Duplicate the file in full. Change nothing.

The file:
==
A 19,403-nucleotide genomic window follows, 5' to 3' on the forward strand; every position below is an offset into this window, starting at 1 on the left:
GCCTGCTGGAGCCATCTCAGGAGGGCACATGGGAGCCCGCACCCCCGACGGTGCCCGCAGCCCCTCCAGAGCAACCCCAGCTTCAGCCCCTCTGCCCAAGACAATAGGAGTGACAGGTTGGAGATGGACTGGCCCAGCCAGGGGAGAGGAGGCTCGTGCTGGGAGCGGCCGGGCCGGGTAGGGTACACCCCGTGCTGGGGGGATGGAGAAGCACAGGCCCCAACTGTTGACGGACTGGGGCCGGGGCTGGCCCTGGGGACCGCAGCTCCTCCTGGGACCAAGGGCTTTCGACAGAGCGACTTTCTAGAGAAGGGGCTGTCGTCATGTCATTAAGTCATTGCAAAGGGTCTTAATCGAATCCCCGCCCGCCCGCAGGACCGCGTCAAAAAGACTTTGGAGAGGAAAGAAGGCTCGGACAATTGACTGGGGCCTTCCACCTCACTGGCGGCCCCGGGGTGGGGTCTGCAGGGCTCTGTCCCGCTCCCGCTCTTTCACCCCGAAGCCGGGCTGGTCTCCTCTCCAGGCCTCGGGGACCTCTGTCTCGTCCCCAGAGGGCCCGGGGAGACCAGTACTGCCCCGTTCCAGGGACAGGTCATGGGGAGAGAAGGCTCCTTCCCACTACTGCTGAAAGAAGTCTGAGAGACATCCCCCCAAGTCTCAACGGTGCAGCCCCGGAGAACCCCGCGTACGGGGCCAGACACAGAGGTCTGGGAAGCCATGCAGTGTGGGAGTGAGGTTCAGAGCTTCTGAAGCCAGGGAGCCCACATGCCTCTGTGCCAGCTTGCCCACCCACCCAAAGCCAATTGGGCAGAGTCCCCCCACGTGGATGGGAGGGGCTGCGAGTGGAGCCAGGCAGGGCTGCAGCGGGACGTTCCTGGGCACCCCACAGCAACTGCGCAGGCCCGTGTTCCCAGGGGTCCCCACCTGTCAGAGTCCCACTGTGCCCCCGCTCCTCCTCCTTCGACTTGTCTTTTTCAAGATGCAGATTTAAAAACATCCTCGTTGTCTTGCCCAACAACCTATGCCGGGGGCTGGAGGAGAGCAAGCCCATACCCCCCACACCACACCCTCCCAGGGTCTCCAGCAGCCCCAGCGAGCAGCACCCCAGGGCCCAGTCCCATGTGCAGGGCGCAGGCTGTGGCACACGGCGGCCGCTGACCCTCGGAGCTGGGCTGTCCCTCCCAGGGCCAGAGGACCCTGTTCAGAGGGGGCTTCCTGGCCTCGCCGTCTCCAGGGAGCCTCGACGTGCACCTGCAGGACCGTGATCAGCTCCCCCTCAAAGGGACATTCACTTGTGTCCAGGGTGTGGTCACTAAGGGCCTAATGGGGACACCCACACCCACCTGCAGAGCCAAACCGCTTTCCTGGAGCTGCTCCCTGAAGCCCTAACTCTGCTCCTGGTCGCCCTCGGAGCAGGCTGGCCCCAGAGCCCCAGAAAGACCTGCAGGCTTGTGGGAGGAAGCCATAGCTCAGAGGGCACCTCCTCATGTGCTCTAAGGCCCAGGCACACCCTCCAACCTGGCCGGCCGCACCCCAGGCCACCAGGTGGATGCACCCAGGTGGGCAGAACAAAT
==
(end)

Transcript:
A 19,403-nucleotide genomic window follows, 5' to 3' on the forward strand; every position below is an offset into this window, starting at 1 on the left:
GCCTGCTGGAGCCATCTCAGGAGGGCACATGGGAGCCCGCACCCCCGACGGTGCCCGCAGCCCCTCCAGAGCAACCCCAGCTTCAGCCCCTCTGCCCAAGACAATAGGAGTGACAGGTTGGAGATGGACTGGCCCAGCCAGGGGAGAGGAGGCTCGTGCTGGGAGCGGCCGGGCCGGGTAGGGTACACCCCGTGCTGGGGGGATGGAGAAGCACAGGCCCCAACTGTTGACGGACTGGGGCCGGGGCTGGCCCTGGGGACCGCAGCTCCTCCTGGGACCAAGGGCTTTCGACAGAGCGACTTTCTAGAGAAGGGGCTGTCGTCATGTCATTAAGTCATTGCAAAGGGTCTTAATCGAATCCCCGCCCGCCCGCAGGACCGCGTCAAAAAGACTTTGGAGAGGAAAGAAGGCTCGGACAATTGACTGGGGCCTTCCACCTCACTGGCGGCCCCGGGGTGGGGTCTGCAGGGCTCTGTCCCGCTCCCGCTCTTTCACCCCGAAGCCGGGCTGGTCTCCTCTCCAGGCCTCGGGGACCTCTGTCTCGTCCCCAGAGGGCCCGGGGAGACCAGTACTGCCCCGTTCCAGGGACAGGTCATGGGGAGAGAAGGCTCCTTCCCACTACTGCTGAAAGAAGTCTGAGAGACATCCCCCCAAGTCTCAACGGTGCAGCCCCGGAGAACCCCGCGTACGGGGCCAGACACAGAGGTCTGGGAAGCCATGCAGTGTGGGAGTGAGGTTCAGAGCTTCTGAAGCCAGGGAGCCCACATGCCTCTGTGCCAGCTTGCCCACCCACCCAAAGCCAATTGGGCAGAGTCCCCCCACGTGGATGGGAGGGGCTGCGAGTGGAGCCAGGCAGGGCTGCAGCGGGACGTTCCTGGGCACCCCACAGCAACTGCGCAGGCCCGTGTTCCCAGGGGTCCCCACCTGTCAGAGTCCCACTGTGCCCCCGCTCCTCCTCCTTCGACTTGTCTTTTTCAAGATGCAGATTTAAAAACATCCTCGTTGTCTTGCCCAACAACCTATGCCGGGGGCTGGAGGAGAGCAAGCCCATACCCCCCACACCACACCCTCCCAGGGTCTCCAGCAGCCCCAGCGAGCAGCACCCCAGGGCCCAGTCCCATGTGCAGGGCGCAGGCTGTGGCACACGGCGGCCGCTGACCCTCGGAGCTGGGCTGTCCCTCCCAGGGCCAGAGGACCCTGTTCAGAGGGGGCTTCCTGGCCTCGCCGTCTCCAGGGAGCCTCGACGTGCACCTGCAGGACCGTGATCAGCTCCCCCTCAAAGGGACATTCACTTGTGTCCAGGGTGTGGTCACTAAGGGCCTAATGGGGACACCCACACCCACCTGCAGAGCCAAACCGCTTTCCTGGAGCTGCTCCCTGAAGCCCTAACTCTGCTCCTGGTCGCCCTCGGAGCAGGCTGGCCCCAGAGCCCCAGAAAGACCTGCAGGCTTGTGGGAGGAAGCCATAGCTCAGAGGGCACCTCCTCATGTGCTCTAAGGCCCAGGCACACCCTCCAACCTGGCCGGCCGCACCCCAGGCCACCAGGTGGATGCACCCAGGTGGGCAGAACAAAT